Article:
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Great little book. The poignancy of Stoner, the bleakness of A Farewell to Arms.
Ethan Frome by Edith Wharton
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Ethan Frome by Edith Wharton
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Great little book. The poignancy of Stoner, the bleakness of A Farewell to Arms.
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Henry Miller on Writing by Henry Miller
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Not great.
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Americanah by Chimamanda Ngozi Adichie
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William Shakespeare
“All the world's a stage,
And all the men and women merely players;
They have their exits and their entrances;
And one man in his time plays many parts,
His acts being seven ages.”
William Shakespeare, As You Like It

Charles Dickens
“LONDON. Michaelmas Term lately over, and the Lord Chancellor sitting in Lincoln’s Inn Hall. Implacable November weather. As much mud in the streets as if the waters had but newly retired from the face of the earth, and it would not be wonderful to meet a Megalosaurus, forty feet long or so, waddling like an elephantine lizard up Holborn Hill. Smoke lowering down from chimney-pots, making a soft black drizzle, with flakes of soot in it as big as full-grown snow-flakes — gone into mourning, one might imagine, for the death of the sun. Dogs, undistinguishable in mire. Horses, scarcely better; splashed to their very blinkers. Foot passengers, jostling one another’s umbrellas in a general infection of ill-temper, and losing their foot-hold at street-corners, where tens of thousands of other foot passengers have been slipping and sliding since the day broke (if the day ever broke), adding new deposits to the crust upon crust of mud, sticking at those points tenaciously to the pavement, and accumulating at compound interest.

Fog everywhere. Fog up the river, where it flows among green aits and meadows; fog down the river, where it rolls defiled among the tiers of shipping and the waterside pollutions of a great (and dirty) city. Fog on the Essex marshes, fog on the Kentish heights. Fog creeping into the cabooses of collier-brigs; fog lying out on the yards, and hovering in the rigging of great ships; fog drooping on the gunwales of barges and small boats. Fog in the eyes and throats of ancient Greenwich pensioners, wheezing by the firesides of their wards; fog in the stem and bowl of the afternoon pipe of the wrathful skipper, down in his close cabin; fog cruelly pinching the toes and fingers of his shivering little ’prentice boy on deck. Chance people on the bridges peeping over the parapets into a nether sky of fog, with fog all round them, as if they were up in a balloon, and hanging in the misty clouds.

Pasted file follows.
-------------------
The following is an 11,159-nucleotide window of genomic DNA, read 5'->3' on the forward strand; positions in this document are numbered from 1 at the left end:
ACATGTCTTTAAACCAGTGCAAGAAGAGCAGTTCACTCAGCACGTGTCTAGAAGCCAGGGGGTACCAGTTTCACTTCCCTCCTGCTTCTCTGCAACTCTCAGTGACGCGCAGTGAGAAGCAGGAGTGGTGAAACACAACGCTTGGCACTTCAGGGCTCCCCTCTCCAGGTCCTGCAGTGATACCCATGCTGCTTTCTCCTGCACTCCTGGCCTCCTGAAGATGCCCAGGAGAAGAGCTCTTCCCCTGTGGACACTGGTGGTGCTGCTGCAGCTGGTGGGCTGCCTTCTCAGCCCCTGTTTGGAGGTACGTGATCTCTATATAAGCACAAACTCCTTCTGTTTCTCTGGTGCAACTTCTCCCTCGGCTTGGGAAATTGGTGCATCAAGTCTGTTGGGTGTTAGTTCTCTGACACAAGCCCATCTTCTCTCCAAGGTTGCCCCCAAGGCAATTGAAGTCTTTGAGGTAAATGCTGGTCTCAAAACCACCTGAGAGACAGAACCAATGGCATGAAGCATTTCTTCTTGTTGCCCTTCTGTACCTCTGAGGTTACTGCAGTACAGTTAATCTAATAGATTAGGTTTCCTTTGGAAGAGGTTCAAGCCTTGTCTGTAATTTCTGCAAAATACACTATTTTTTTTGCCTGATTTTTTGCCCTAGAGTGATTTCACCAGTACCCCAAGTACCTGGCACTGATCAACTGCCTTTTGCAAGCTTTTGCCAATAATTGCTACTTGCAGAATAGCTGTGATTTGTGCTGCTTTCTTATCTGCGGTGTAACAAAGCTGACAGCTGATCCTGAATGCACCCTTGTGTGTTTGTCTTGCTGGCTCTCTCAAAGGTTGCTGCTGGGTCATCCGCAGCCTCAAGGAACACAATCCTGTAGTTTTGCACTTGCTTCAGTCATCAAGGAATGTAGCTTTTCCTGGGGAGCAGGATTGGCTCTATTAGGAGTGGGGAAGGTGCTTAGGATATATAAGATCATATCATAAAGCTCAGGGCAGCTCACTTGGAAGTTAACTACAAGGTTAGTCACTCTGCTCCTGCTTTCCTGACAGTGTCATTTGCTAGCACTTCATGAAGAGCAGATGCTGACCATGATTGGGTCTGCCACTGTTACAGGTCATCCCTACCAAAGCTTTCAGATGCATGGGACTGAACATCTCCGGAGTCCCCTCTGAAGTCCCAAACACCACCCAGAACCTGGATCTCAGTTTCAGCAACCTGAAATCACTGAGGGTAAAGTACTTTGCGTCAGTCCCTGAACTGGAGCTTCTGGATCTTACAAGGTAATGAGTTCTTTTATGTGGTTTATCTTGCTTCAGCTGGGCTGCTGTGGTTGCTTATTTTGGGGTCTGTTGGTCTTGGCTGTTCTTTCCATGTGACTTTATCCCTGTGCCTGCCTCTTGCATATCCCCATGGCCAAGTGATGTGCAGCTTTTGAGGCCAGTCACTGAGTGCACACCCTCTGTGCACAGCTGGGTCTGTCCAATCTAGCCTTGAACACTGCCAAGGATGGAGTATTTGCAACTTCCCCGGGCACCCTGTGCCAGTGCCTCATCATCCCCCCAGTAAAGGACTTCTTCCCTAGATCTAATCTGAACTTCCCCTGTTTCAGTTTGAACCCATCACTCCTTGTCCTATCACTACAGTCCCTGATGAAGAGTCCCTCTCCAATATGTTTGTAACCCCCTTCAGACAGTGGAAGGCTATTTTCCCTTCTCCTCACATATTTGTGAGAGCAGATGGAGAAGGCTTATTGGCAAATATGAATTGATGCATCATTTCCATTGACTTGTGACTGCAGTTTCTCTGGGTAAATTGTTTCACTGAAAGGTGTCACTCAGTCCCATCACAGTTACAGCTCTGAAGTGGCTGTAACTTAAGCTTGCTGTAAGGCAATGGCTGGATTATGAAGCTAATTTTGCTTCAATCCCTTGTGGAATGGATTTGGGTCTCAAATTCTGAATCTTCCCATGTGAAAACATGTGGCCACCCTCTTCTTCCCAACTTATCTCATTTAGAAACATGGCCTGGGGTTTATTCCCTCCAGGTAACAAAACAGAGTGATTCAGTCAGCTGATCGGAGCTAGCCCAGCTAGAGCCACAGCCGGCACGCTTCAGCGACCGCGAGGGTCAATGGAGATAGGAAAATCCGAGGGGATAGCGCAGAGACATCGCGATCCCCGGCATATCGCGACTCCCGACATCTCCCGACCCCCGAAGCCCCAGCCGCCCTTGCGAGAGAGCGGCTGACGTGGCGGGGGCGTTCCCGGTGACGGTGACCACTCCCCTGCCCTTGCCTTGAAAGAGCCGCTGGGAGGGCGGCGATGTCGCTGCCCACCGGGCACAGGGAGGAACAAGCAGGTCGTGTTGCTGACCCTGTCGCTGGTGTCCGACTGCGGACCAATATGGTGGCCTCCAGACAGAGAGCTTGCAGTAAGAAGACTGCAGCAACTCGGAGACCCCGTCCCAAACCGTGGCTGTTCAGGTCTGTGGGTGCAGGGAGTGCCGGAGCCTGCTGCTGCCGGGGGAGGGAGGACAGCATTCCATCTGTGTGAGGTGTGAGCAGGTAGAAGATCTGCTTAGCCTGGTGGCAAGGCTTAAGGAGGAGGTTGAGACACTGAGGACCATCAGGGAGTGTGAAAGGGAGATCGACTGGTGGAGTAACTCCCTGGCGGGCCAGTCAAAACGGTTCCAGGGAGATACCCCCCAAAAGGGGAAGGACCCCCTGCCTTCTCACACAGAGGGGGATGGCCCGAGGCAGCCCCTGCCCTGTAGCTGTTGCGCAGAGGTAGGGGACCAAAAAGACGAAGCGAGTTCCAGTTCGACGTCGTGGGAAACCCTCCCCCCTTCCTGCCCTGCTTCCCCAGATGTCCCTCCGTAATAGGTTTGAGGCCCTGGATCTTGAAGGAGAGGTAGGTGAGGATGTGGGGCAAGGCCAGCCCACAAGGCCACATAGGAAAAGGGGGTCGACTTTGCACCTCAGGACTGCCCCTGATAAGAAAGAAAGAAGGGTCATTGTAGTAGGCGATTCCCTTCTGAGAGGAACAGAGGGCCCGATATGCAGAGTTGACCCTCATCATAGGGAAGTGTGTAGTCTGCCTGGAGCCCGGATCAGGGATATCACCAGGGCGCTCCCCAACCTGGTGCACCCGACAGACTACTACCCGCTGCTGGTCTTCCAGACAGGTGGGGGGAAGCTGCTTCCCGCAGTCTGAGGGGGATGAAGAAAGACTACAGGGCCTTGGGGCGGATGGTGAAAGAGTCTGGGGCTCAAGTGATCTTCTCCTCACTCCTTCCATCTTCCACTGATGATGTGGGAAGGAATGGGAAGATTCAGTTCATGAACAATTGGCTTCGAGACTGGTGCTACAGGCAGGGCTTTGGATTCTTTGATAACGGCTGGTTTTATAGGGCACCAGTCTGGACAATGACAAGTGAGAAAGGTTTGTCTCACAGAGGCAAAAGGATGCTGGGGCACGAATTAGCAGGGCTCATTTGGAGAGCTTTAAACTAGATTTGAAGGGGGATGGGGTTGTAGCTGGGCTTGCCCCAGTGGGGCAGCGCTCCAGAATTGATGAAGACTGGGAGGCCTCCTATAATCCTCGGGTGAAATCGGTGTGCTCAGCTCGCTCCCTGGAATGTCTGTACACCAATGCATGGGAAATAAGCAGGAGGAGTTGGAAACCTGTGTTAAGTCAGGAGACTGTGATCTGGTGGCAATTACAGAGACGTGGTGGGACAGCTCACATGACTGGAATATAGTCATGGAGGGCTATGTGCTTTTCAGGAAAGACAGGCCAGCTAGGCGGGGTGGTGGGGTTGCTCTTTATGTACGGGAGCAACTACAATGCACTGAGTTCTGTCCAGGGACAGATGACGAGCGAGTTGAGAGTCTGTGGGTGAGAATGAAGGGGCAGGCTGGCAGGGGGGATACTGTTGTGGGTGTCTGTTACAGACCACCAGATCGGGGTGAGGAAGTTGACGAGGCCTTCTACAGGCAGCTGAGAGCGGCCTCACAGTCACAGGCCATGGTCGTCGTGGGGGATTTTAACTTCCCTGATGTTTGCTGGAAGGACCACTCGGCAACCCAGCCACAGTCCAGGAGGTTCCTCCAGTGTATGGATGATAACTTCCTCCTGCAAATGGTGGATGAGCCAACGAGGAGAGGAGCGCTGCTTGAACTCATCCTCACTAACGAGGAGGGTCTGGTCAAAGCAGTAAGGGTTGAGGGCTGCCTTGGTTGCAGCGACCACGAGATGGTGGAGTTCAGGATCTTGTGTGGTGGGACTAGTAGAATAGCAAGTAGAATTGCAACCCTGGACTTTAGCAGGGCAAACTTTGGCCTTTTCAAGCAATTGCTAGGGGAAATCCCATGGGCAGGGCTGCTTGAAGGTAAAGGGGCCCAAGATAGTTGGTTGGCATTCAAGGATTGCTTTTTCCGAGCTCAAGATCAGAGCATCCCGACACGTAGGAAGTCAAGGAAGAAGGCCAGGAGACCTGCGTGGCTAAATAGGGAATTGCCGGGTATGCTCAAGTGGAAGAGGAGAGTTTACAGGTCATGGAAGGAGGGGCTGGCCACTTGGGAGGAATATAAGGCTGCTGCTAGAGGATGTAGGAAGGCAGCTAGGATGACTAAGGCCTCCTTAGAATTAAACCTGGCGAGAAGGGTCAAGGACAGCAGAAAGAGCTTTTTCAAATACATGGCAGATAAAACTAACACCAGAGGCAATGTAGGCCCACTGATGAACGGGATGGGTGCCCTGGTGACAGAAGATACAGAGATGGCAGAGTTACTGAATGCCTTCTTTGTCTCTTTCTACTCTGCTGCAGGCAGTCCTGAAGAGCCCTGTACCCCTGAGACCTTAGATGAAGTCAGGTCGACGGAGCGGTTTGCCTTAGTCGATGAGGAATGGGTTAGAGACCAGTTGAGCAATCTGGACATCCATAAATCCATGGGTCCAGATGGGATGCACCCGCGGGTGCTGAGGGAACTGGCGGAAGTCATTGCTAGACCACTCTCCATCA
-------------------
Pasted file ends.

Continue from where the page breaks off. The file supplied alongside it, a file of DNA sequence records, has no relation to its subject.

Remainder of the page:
Gas looming through the fog in divers places in the streets, much as the sun may, from the spongey fields, be seen to loom by husbandman and ploughboy. Most of the shops lighted two hours before their time — as the gas seems to know, for it has a haggard and unwilling look.

The raw afternoon is rawest, and the dense fog is densest, and the muddy streets are muddiest near that leaden-headed old obstruction, appropriate ornament for the threshold of a leaden-headed old corporation, Temple Bar. And hard by Temple Bar, in Lincoln’s Inn Hall, at the very heart of the fog, sits the Lord High Chancellor in his High Court of Chancery.”
Charles Dickens, Bleak House

Laurence Sterne
“I have a strong propensity in me to begin this chapter very nonsensically, and I will not balk my fancy.--Accordingly I set off thus:”
Laurence Sterne, The Life and Opinions of Tristram Shandy, Gentleman

Charles Dickens
“Dead, your Majesty. Dead, my lords and gentlemen. Dead, Right Reverends and Wrong Reverends of every order. Dead, men and women, born with Heavenly compassion in your hearts. And dying thus around us every day.”
Charles Dickens, Bleak House

Charles Dickens
“A word in earnest is as good as a speech.”
Charles Dickens, Bleak House